China now claims to have spotted a UFO.

By Khaleda Rahman, Marco Trujillo; Edited by News Gate Team

Chinese authorities are reportedly preparing to shoot down an “unidentified flying object” spotted in the skies near the eastern Shandong Province.

File photos shows an F-22 Raptor does a fly-by during the airshow at Joint Andrews Air Base in Maryland on September 16, 2017.© Andrew Caballero-Reynolds/AFP via Getty Images

The object was discovered close to the city in Rizhao, according to a statement made by maritime authorities on Sunday, as reported by the state-run Global Times.

According to the publication, police were getting ready to shoot the object down and warning nearby fisherman to stay careful.

It follows the downing of three objects by American F-22 fighter jets this month in the area over the United States and Canada.

One was shot down on February 4 off the coast of South Carolina, according to the authorities, and it was a Chinese spy balloon. According to U.S. officials, the balloon was a component of a wider Chinese surveillance program that has been running for several years and was outfitted to detect and gather intelligence signals.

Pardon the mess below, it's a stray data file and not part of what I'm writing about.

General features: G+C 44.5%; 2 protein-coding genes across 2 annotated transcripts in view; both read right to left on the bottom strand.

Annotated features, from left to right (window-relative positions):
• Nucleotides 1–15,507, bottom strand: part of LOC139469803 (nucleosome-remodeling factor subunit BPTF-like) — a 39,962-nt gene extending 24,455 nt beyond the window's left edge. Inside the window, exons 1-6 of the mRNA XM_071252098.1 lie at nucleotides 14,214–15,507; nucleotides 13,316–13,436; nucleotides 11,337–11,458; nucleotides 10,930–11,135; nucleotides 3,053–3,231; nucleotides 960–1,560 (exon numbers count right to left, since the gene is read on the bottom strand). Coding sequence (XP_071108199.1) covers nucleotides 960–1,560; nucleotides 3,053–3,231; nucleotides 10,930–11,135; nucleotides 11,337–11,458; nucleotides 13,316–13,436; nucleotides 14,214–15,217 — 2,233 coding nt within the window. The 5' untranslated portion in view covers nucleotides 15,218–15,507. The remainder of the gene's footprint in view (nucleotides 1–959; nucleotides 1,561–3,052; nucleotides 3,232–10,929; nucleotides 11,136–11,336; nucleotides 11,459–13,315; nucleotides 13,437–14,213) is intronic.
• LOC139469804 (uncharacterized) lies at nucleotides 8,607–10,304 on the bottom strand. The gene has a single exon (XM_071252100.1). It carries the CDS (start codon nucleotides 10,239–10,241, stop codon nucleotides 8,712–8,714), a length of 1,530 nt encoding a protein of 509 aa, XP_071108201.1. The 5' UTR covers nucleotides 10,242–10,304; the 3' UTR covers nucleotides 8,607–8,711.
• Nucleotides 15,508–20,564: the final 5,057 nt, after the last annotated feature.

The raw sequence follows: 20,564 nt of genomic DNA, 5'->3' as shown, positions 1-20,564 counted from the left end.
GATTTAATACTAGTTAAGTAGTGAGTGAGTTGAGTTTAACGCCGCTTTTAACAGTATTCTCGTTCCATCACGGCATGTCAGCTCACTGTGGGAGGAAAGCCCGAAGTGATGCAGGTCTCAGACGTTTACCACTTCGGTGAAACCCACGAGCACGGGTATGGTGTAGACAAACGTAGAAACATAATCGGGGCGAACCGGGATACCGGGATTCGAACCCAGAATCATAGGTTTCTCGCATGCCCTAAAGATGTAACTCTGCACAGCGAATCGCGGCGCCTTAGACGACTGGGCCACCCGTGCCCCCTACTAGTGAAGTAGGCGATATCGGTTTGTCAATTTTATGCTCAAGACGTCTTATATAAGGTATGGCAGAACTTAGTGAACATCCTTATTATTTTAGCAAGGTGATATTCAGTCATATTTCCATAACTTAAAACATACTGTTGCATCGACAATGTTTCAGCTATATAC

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Beijing, meanwhile, has argued that the blimp was accidently blown off course while gathering meteorological data as a civilian airship.

On Friday, a small car-sized object was fired out of the sky above secluded Alaska.

However, White House National Security Spokesman John Kirby claimed it was shot down because it was flying at roughly 40,000 feet and constituted a “reasonable threat” to the safety of civilian flights. Officials were unable to say where that object was from or what its objective was.

The wreckage is still being recovered, according to U.S. Northern Command, on sea ice close to Deadhorse, Alaska.

Then on Saturday, Canadian Prime Minister Justin Trudeau said a U.S. fighter jet had shot down an “unidentified object” that was flying high over the Yukon in northwest Canada.

The item was spotted over Alaska on Friday evening by North American Aerospace Defense Command (NORAD), according to Pentagon press secretary Brigadier General Pat Ryder, and it entered Canadian airspace on Saturday.

President Joe Biden, who also gave the order to shoot down the object, called Trudeau and ordered the scrambling of the jets, according to Ryder. Following careful coordination between U.S. and Canadian authorities, a U.S. F-22 shot down the object on Canadian soil using an AIM 9X missile, according to Ryder.

Canadian Forces would “recover and study the object’s wreckage,” according to Trudeau.

Canadian Defense Minister Anita Anand said it was too soon to speculate where that object had originated but that it was “potentially similar” to the spy balloon shot down on February 4, “though smaller in size and cylindrical in nature.”

Newsweek has contacted China’s foreign ministry for comment.

By Khaleda Rahman, Marco Trujillo; Edited by News Gate Team

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